Hey everyone, and welcome to the All It Takes Is A Goal podcast. I'm your host, Jon Acuff and I love goals. Why? Because a goal is the fastest path between where you are today and where you want to be tomorrow. And best of all, finishing a goal feels amazing. You will never forget what it felt like to walk across the stage and have a dean, hand you a diploma you've dreamed about for years. You'll never forget how good it felt to walk around your entire neighborhood without getting winded. You'll never forget how good it felt to walk to the mailbox without worrying about bills because you paid them all. That's why restaurants have their first dollar bill framed behind the cash register. It's not about the amount of money, it's just $1 after all. It's about what the money means. It means they did it. They finished. That's the best feeling in the world. And I want that feeling for you. I want you to have that moment. I want to help you cross the finish line of whatever goals you care about the most because the future belongs the finishers. That's why I'm doing this podcast. Today's episode is sponsored by Medi-Share. Have you guys ever had buyer's remorse? You know that feeling of intense regret because the thing you thought you just had to have was only something used once or twice? For me it was the time I bought a really expensive road bike because I thought I was going to get into cycling. I proceeded to hang it on the wall in my garage and feel ashamed for six months. Well, I know some of you are experiencing buyer's remorse right now for something much more frustrating. You know what I'm talking about. It's the healthcare you rushed to get during open enrollment last December. Well, I have some good news for you. You've probably heard me talking about our main sponsor for this podcast, Medi-Share. And these guys have the answer to healthcare buyer's remorse. Check this out, members of Medi-Share save up to 50% or more per month on their health care costs. They say the typical family saves up to $500 per month. And here's the best part, you can become a member at any time. So that means it isn't too late to ditch your buyer's remorse and switch to a more affordable health care that will save you money and help you sleep better at night. If this is your first time you're hearing about Medi-Share, it is the best alternative to health insurance that allows you to share the burden of medical bills, offers access to 900,000 plus health care providers, and has a proven 25 year track record. Plus in addition to saving hundreds per month, as a member of Medi-Share, you will also have access to free telehealth and free telecounseling. You won't find that with any traditional health insurance provider. Guys, it only takes two minutes to see how much you could save. Go investigate that for yourself and your family at Medi-Share.com/Jon. That's Medi-Share.com/Jon. Remember Jon doesn't have an H in it. So it's a M-E-D-I, that's Medi, share, S-H-A-R-E dot com slash J-O-N. In today's episode, I'm going to teach you something absolutely crazy about how your memory works, and what you can do about it to increase the amount of goals you finish. As some of you may know, I recently wrote a book about overthinking. It's called Soundtracks and it comes out on April 6. I titled it Soundtracks because that's what overthinking is. It's when you get stuck listening to a thought or personal soundtrack on repeat. One cool thing we're doing is that if you preorder before April 6, you get a free copy of the audiobook. Not a section, not a sample, not a portion, you get the whole thing. I was honestly very surprised that the publisher was willing to do that. There are a bunch of other cool bonuses, but I personally think that the free audiobook is the coolest thing we're giving away. You can find out more at SoundtracksBook.com. And if you've already pre-ordered, go to that site SoundtracksBook.com, and fill out the quick form to make sure you get all of the bonuses. Anyway, I wrote a book about overthinking and during the research phase, one of the things that kept coming up was the role that your memory plays. The short version is that your memory is a liar. We tend to think our memory is telling us exactly what happened in the past. But that's, that's never what it does. It adds details, it deletes details, it distorts details, it changes details. Your memory is a real rascal, which is a word I'm I'm trying to bring back. "Rascal", such a good word. Now, that's the bad news. The bad news is that your memory is a liar. The good news is that it's malleable, especially when you figure out where it comes from. Memory gets solidified by two things, sharp pain and the final moment in an experience. Scientists find that most people during an experience will take the average of the two situations and then color the whole memory based on that result. So they take the sharpest pain during the moment and the very last thing that happened and they create kind an average. In one study by Dr. Don Redelmeier at the University of Toronto, patients who underwent a painful medical procedure were analyzed. For some people, the procedure was relatively quick, lasting only eight minutes. For others, the procedure lasted 24 minutes. The pain levels were the same, but the duration varied greatly. This idea was shared first, I read about it in Thinking Fast and Slow, which is an amazing book by Daniel Kahneman. Who do you think in this situation would say that they had the greater total pain? Before you answer that, let me, let me give you a little more background. Let me clarify the situation, if you will, by letting you know that the procedure in question was a colonoscopy. Who do you think had the greater pain? The person who experienced an eight minute colonoscopy or the person who experienced a 24 minute colonoscopy? That sounds terrible to me, by the way. My two greatest fears are not living up to my potential, and kidney stones. I once thought I had a kidney stone but I just had a deep bruise from a wicked awesome Ultimate Frisbee injury. Doctor said the leading cause of false positives for kidney stones is laying out during a round of Ultimate Frisbee. That happened when I was 22 at my first real job, and I thought that healthcare meant that my company just magically paid for everything. So I threw a bill away from the doctor. The doctor sent me a bill. I threw it away because I thought, "Eh, my company's got that. I got health care. That's how that works, right?" Two years later, my fiance at the time, Jenny, kept saying, "How come... Like how come all of your credit card offers are from like the Bank of Hawaii, and are for cards with a 43% interest rate?" And I said, "No idea." So we got a credit report and my $86 doctor's bill had gone to collections, and they were agencies trying to chase me down. I had like a double digit credit score. My credit score was like 42. Yowza! I mean, it would it be an amazing ACT score, like a 36 is legit, but it's not the best credit score. What a knucklehead, I was. Another word I'm trying to bring back rascal and knucklehead. Back to the question, who had the worst memory of the procedure, the patient who had an eight minute colonoscopy or the patient who had the 24 minute colonoscopy? The obvious answer is the second person, right? But that's where memory gets a little squirrely, the duration didn't matter. It had no effect whatsoever on the ratings of total pain. What mattered is what's known as the "peak end rule," which is, and I'm quoting here, "the average of the level of pain reported at the worst moment of the experience and at its end." That's one of the ways biases form. Instead of taking a holistic view of the whole situation, our memory takes two snapshots, the worst pain and the conclusion. Kahneman warns against this in his book. He says confusing experience with the memory of it is a compelling cognitive illusion. That's a great phrase say that at a dinner party someday, like "Well, I just think we might be suffering from cognitive illusions in this situation." But he says it's the substitution that makes us believe a past experience can be ruined. We ruin the memory because we only take a snapshot we take the peak pain and the final moment, if the last memory you haven't been event is painful or awkward, you're less likely to want to do it again. In one study, an otherwise beautiful piece of music ended with a shockingly bad needle scratch like, just across the record, like [mimicking a vinyl record scratch] terrible sound. Participants reported that the final note, ruined the 1000s of wonderful notes that came before it. I tend to judge books or speeches or research or movies or really anything based on how many times they make me say, '[Gasp], that's what's up!" That's what I exclaim out loud when the idea knocks me over. Or I say "Oh, come on! Are you kidding me?! Come on, dude, for real?!" In one of the reviews you guys left, by the way, (thanks for doing that, you guys have written such amazing things in the reviews) in one of the reviews a woman named Rebecca said "What you had to say made me press pause before I blow dried my hair. That doesn't happen with all podcasts." That's exactly what I'm talking about. That's a stop you in the track moment. Like what makes you pause and go "Whoa, wait a second. Are you serious?" I included a bunch of those in my new book, including one from a conversation I had with Patsy Clairmont at lunch one day. Patsy's written over 30 books and is one of the most accomplished public speakers in the country. She's in her 70s now, but told me that when she wrote her first book, the edits crushed her. She said, "The editor sent back pages covered with red ink, and it looked like the manuscript was bleeding. I asked her to use a different color next time because it was so discouraging. The second round of edits came back with green ink, and now it felt like I was growing." That's what's up. Are you kidding me? Imagine if the next time you make a mistake or get feedback from a coworker, you think of the green ink. Instead of feeling like you failed, you remember you're growing. That's amazing. That's what the peak end rule was like for me. When I discovered it for the first time, I was really taken aback. I had no idea that the last moment of my experience was that powerful. Imagine what a bad ending to an otherwise good job can do to your career. The real experience of your years with a company has been ruined by the memory of it as Kahneman cautioned. If you collect enough of those memories, wouldn't it be easy to start listening to a soundtrack? That overthinking loop that told you "work is always miserable You'll always have a bad job What about the diet, you quit You ate well, and you exercis d for three months, feeling bet er every day. Life thou h, eventually got in the way nd you quit. The action of quitt ng, the last thing you did is hat you remember. Now a soundtr ck of "diets never work for me" has room to grow. I wonder if the same thing happens ith relationships. Maybe you h d a three year dating relations ip. And it was, it was good. I was happy. You thought "Th s, this could be the one" but then something terrible hap ened and it ended. The end. Th last memory you're lef with dominates the entire m mory. Can't you see how easy it would be to start thinking, "Don't trust anyone. They'll on y hurt you"? The three good y ars got erased in the face of the one bad breakup. This is hy life change is so challengi g. Your actions might have chan ed, but the soundtrack they are ased on didn't and eventually, he loop you've been unk owingly listening to for years if not decades, beats the new p an that you've only had for weeks, You're overthinking h d a 20 year head start on t at new goal. Should we feel asha ed it didn't last? Nope. Instea , now that we know how our me ories are formed, we should us that information to our adva tage. What does that look like in a practical sense? Well, et's apply the peak end rule t a form of exercise that a lot of people hate, running. Do you now why the end of a race s a celebration? Do you know why there's a big banner and a m dal and free food and a lin of supporters you walk throug at the very end of the race? Do you know why there's a free eer tent, an official t-shirt and experts to help you stretch out? Do you know why Disney akes gorgeous medals that link heavily as people wear them around the park the rest o the day after a race? Becau e then you'll run another ra e. The race itself sucks. Peo le lose toenails! Not occas onally, often. Can you think of another activity you do voluntar ly that you paid for, where all your toenails falling off is a fairly common occurrence? Peo le throw up and have to use the bathroom on the side of the ro d, if not on themselves. They et chafed nipples. I could go on and on and on. There's no rea on anyone should run marathon or ultra marathons. I heard s meone say recently that ultra marathons are the new midlife c isis. And that really made me augh. The peak pain is too high But race organizers notice. So they make the ending amazing. T at's why I run. At the en , I get the endorphins, I get the medal. I get the cheers. get a dozen wonderful things. ater that day at dinner, when I' with friends and they say "Hey, what do you do today? What woul you do on this Saturday?" I get to casually say, "I don't know. just you know, ran a half m rathon, whatever." I love all of that. By the way. I'm dying o run the Kessel Run challeng at Disney, which is when you ru the Disneyland Star Wars light ide half marathon in California nd the Disney World Star Wars dark side half marathon in Florida. Then you ge a special medal like commemorat ng when Han Solo made the Kess l Run in less than 12 pars cs. Boy, I am a dork. Disney akes elaborate medals b cause they know it'll encourag you to run the race. But they also know that if the end ain, that finish line momen is really low, it'll average ou the whole experience nto something more pleasurabl . If the peak pain during a ra e is a 10, then the end pain is two, so the average that my m mory walks away with is a six I can, I can do a six all day son. The next time overthin ing gets in the way of a ta k you've been avoiding, change he ending. If memory is built rom two snapshots, peak pain and the end, start with the end. M ke the final thing that happens That's what Laura Kay does when her husband, a naval aviator, deploys. She told me, "Each time my husband deploys, I know that my girls and I have seven months of uncertainty ahead of us. It can cause unimaginable anxiety. We could swim in this uneasiness or we can shift our mind to the possibilities of the time we have before us. We almost always leave for a trip immediately after his departure to refocus on the new norm. We then become partners filling the gaps where we each can." Laura doesn't let overthinking DJ that deployment with anxiety and sadness. She knows that she has a choice, swim in the uneasiness or shift their soundtrack to the new possibilities. Once she made that choice, it led to an action to rewire the ending of the goodbye by taking a trip with her kids, she hit a deliberate reset. The last moment that the memory is built on isn't the tears of the goodbye. The last moment is the trip with her kids and the new adventure that lies ahead. I love that Laura does that. But for most of us, changing the pain at the end of the challenge is really difficult for one simple reason. Peak performers suck at celebrating. They do. It's true. Let's be honest, if you're listening to this podcast, then you're a high achiever. No one listens to a podcast about goals without thinking "I can do more. I think I can be more I think I've got potential." You care about peak performance, and so do I. And peak performers have a really hard time stopping at the end of a goal or project and celebrating it. Why do we have such a hard time celebrating our wins? Why do we have such a hard time admitting something went well? I think there are a few reasons. Number one, we don't want to lose our edge. We're afraid that if we pause, if we stop the forward motion, like to throw a party post a victory or shoot off a few fireworks, we'll lose all our momentum. Number two, I think we're worried someone will criticize our happiness. Joy takes real vulnerability. Cynicism and complaining don't cost you anything. Sharing a win, though, that exposes you in a way because then someone can say, "Ugh, humblebrag" or even worse, "Must be nice." I wrote about that phrase "must be nice" in my new book Soundtracks, which is why like, I can't wait for you to read this one. There's so many things in it that I think you're going to love. The third reason I think we have a hard time celebrating is we're too busy to even notice we won. We're already on to the next thing. A writer once asked me, "How can you celebrate wins during the middle of a book project? Not just at the last moment when the book is all done." And I told him you should celebrate anytime you've written. If you write 100 words, celebrate. If you write for 30 minutes, celebrate. If you are brave enough to share what you wrote with a friend, celebrate. If you scribble down five ideas in your notebook that day, celebrate. Writing is hard. Losing weight is hard. Paying off debt is hard. Podcasting is hard. The goals you're working on right now are hard. And if you don't celebrate, we don't create good memories of the activity and we reduce our odds on working on it again. Remember, one of the things memory is based off of is the peak end rule, which is the average of the level of pain reported at the worst moment of experience, and at it's end. Let's say the worst moment writing your book was an eight on the pain scale. Someone you cared about said something terribly mean about the book, or maybe a publisher rejected you and said you shouldn't even be a writer. A boss once said that to me. He said that I should consider stopping writing altogether and figure out a different career. We've got an eight on the pain level. And now we're going to average that out with the pain at the very end of the goal. If you don't celebrate, if you don't throw a party, like you've just finished a Disney half marathon, maybe you end with a six on the pain scale. And your memory of how much the whole thing hurt is a seven. Eight plus six divided by two is four. Yeah, it's seven. I did the math, right. I'm a writer, I'm not good at math. Maybe the next time you sit down to do new goal to write again, to learn to play the drums, to apply for a new job, whatever, you remember that seven out of 10 on the pain scale, and you get discouraged. And you put it off for one more day, one more week. What if instead you celebrate? You buy yourself a tiny cake. You post a photo of the victory on Instagram. You buy yourself something as a reward. You take a close friend out for coffee and you brag a little bit. It doesn't have to be massive. But when you celebrate, the end moment doesn't have the same amount of pain. It's a good memory. It's a zero out of 10 on the pain scale. So now you're averaging an eight and a zero to get the final result for the whole project, which is now a four. That's completely different. Next time you start a new goal you remember that four out of 10 on the pain scale and think "I can handle four. I mean fours aren't so bad. I can, I can do that." That changes everything. What about the peak pain though? The pain that's the highest in the middle of the challenge? Well, runners hack that too. When my neighbor, Zach Bryant, hit the wall at mile 21 of the Nashville marathon, he didn't panic. That was the exact moment his brother-in-law, Chris Coyle, emerged from the crowd and started running alongside him. Race officials don't love that practice. But runners do. At the worst moment of the race, at the peak pain point, runners will often ask fellow runners to join them for the last few miles. Having a race partner who is fresh and encouraging, gives them a second win mentally. It reduces the peak pain to a more manageable break. Every goal has something you're dreading in it, it does. I work incredibly hard to be a positive person. I'm not naturally positive. I really work at it. But pretending that a goal is always going to be positive and amazing isn't helpful. Some part of your goal is going to be your peak pain moment. What is it? Is it staying in shape in the winter? Maybe that's it. You hate running when it's cold. You do so well in the fall, but then when it's dark and depressing and cold, it's really easy to feel the pain of the season change, and then completely stop exercising. Like a bear hibernating, you emerge from every winter having lost all your progress and needing to dig yourself out of a queso-induced hole all over again. That just got real personal by the way. I talk about my love of queso so much that people bring it to me at events. To the guidance counselor who told me there wasn't a job where you could get melted cheese as one of the benefits, I did it, you dream snatcher, I did it. A few weeks ago, the corporate chef at Land O'Lakes, you might know their work in butter, messaged me on LinkedIn and said he wanted to send me queso. Best message I've ever received on LinkedIn. A week later, there was a huge box on my doorstep. I gave him my home address, which you probably shouldn't do on the internet, but it was a calculated risk. For that amount of cheese, I was willing to do it. Inside this box were 24 pounds of queso packed in ice. You heard me right, 24 pounds. I've been handing out queso to friends like some sort of cheese Johnny Appleseed or dairy Oprah. "You get queso! You get queso!" Maybe your thing isn't queso though. Maybe it's ice cream or discouragement or criticism. There's something that knocks you off your goals. There's a tough moment in every goal. You know, it's coming. You do! This time, do something about it. For example, I have a hard time at the start of projects, I tend to get really impatient for how long the results are taking. Like writing a new speech, by hour three of the process I'm so mad that it's not done yet. I know that's silly, but it's true. So how do I hack that moment and lower the pain? I have a post-it-note on my window, by my computer that says "Speeches take 20 hours of work." It's a reminder to me that I'm not being slow, the idea isn't bad, the work isn't delayed, they just take 20 hours. I forget that. Every time I read a new speech, I forget that and I get frustrated the first few hours, so I need a reminder. So now on hour three or four when I'm disappointed that I'm not done yet, and I sense that same peak pain starting to rile up, I can read that note and go "Oh, that's right. That's right. They always take 20 hours." I can remind myself It takes 20 hours for me to write this. And then I can proceed. Sometimes just resetting my expectations lowers the challenge of the moment. And let's be clear, that's a soundtrack. Instead of listening to something like "this speech is taking so long, you'll never be finished, you should be finished by now," I listened to a new soundtrack "speeches take 20 hours of work" and then put my head down and I get on about it. What's interesting about techniques like that, is that none of the circumstances changed. I still had to sit down and write the speech. Zach still had to run 26.2 miles to finish his race. The only thing that changed were the soundtracks which made the circumstances better. That's the peak end rule. Change the peak pain by planning for the worst part of a goal. Change the end pain by planning something good for the final moment of a goal. That's how you change a memory. That's how you encourage yourself to finish more goals. I love that principle. Thank you for listening today. If you liked this episode, please review it and subscribe so you don't miss any more. See you next week. And remember, all it takes is a goal. This episode of the podcast was brought to you by Medi-Share. Text JON, J-O-N to 474747 for more information. Huge thank you to Medi-Share for sponsoring it. J-O-N to 474747.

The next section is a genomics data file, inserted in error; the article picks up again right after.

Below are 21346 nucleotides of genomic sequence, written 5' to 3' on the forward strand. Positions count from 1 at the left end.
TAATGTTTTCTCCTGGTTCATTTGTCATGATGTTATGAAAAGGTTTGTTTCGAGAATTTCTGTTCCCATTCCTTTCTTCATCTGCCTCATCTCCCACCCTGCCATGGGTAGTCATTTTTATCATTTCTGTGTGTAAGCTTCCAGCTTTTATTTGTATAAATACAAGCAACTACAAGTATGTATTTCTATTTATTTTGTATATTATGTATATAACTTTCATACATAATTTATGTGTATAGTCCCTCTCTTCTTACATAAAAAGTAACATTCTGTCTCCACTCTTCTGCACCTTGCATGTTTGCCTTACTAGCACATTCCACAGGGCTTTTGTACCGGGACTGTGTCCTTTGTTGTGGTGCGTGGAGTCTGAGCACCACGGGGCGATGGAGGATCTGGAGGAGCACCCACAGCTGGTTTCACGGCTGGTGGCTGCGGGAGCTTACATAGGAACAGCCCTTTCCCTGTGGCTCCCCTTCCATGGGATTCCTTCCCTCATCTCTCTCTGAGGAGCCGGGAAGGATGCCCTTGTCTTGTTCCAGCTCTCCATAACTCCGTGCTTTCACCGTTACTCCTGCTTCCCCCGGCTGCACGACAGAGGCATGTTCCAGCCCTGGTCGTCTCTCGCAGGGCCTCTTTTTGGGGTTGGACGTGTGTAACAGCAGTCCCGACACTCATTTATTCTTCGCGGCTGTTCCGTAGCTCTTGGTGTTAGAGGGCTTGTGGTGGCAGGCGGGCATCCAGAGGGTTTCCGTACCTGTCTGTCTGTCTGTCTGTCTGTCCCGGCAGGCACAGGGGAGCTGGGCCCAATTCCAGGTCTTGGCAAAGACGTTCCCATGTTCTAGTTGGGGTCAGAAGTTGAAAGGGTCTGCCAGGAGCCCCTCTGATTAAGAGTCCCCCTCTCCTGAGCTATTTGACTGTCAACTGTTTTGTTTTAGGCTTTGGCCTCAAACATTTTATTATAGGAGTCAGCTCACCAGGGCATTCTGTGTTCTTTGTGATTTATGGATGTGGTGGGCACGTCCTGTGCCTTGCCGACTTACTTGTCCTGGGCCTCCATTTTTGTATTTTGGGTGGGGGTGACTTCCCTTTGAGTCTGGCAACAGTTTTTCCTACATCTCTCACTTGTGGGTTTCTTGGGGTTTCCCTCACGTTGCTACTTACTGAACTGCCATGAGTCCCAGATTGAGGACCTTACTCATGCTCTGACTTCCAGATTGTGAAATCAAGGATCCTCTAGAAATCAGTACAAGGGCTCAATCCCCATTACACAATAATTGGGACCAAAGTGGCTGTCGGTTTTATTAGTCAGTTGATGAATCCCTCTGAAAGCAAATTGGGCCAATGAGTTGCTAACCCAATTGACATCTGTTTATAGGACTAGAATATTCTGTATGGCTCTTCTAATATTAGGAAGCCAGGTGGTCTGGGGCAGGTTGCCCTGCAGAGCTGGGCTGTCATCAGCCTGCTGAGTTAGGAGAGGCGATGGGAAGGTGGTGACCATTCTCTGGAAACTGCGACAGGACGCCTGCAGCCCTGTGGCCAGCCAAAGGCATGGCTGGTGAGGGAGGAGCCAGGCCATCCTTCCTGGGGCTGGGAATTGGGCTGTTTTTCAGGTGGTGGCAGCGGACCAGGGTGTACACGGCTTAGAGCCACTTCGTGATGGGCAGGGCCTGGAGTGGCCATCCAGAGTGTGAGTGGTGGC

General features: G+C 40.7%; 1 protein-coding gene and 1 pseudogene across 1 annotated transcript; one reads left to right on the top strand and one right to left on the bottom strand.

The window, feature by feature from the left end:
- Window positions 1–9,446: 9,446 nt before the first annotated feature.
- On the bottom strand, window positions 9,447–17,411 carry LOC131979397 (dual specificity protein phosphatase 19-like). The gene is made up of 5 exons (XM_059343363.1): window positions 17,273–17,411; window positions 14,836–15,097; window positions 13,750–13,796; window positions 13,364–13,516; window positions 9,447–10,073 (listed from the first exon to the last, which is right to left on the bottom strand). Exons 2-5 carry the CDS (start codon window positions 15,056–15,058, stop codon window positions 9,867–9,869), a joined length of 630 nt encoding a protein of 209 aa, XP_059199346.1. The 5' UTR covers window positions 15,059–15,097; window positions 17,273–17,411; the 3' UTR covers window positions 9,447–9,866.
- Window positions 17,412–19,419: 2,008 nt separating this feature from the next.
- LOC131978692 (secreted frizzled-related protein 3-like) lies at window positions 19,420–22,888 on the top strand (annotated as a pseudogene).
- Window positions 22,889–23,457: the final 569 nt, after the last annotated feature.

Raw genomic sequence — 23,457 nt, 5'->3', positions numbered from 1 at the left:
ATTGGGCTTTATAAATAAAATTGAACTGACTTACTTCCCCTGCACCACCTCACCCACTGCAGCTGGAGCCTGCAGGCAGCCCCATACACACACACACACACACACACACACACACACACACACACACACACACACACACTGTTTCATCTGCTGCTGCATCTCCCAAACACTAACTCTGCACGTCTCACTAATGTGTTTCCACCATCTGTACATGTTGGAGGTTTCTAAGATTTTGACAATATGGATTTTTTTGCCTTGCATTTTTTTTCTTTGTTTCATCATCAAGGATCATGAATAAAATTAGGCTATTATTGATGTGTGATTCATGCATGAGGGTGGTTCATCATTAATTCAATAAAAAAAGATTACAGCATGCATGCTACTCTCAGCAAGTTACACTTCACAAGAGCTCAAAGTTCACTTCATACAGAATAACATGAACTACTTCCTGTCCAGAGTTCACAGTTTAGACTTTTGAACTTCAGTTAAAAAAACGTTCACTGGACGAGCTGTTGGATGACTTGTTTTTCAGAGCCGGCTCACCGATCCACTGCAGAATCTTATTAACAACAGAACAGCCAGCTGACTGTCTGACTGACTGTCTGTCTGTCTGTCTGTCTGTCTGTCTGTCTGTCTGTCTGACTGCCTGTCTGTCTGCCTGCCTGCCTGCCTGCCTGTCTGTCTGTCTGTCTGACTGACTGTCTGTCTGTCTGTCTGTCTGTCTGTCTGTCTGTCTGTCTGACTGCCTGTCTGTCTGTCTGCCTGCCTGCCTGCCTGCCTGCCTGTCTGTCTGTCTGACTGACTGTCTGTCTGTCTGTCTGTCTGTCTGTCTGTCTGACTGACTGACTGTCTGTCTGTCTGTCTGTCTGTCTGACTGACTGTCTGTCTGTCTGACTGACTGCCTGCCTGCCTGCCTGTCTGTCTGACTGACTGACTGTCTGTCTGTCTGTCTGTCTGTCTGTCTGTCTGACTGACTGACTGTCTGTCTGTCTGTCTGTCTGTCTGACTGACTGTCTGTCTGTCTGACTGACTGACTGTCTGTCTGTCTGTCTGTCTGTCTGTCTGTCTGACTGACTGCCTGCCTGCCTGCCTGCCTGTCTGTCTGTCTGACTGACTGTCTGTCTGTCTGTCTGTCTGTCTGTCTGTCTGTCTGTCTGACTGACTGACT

Producer:

Thanks for listening. To learn more about the All It Takes Is A Goal podcast and to get access to today's show notes, transcript, and exclusive content from Jon Acuff, visit Acuff.me/podcast. Thanks again for joining us. Be sure to tune in next week for another episode of the All It Takes Is A Goal podcast.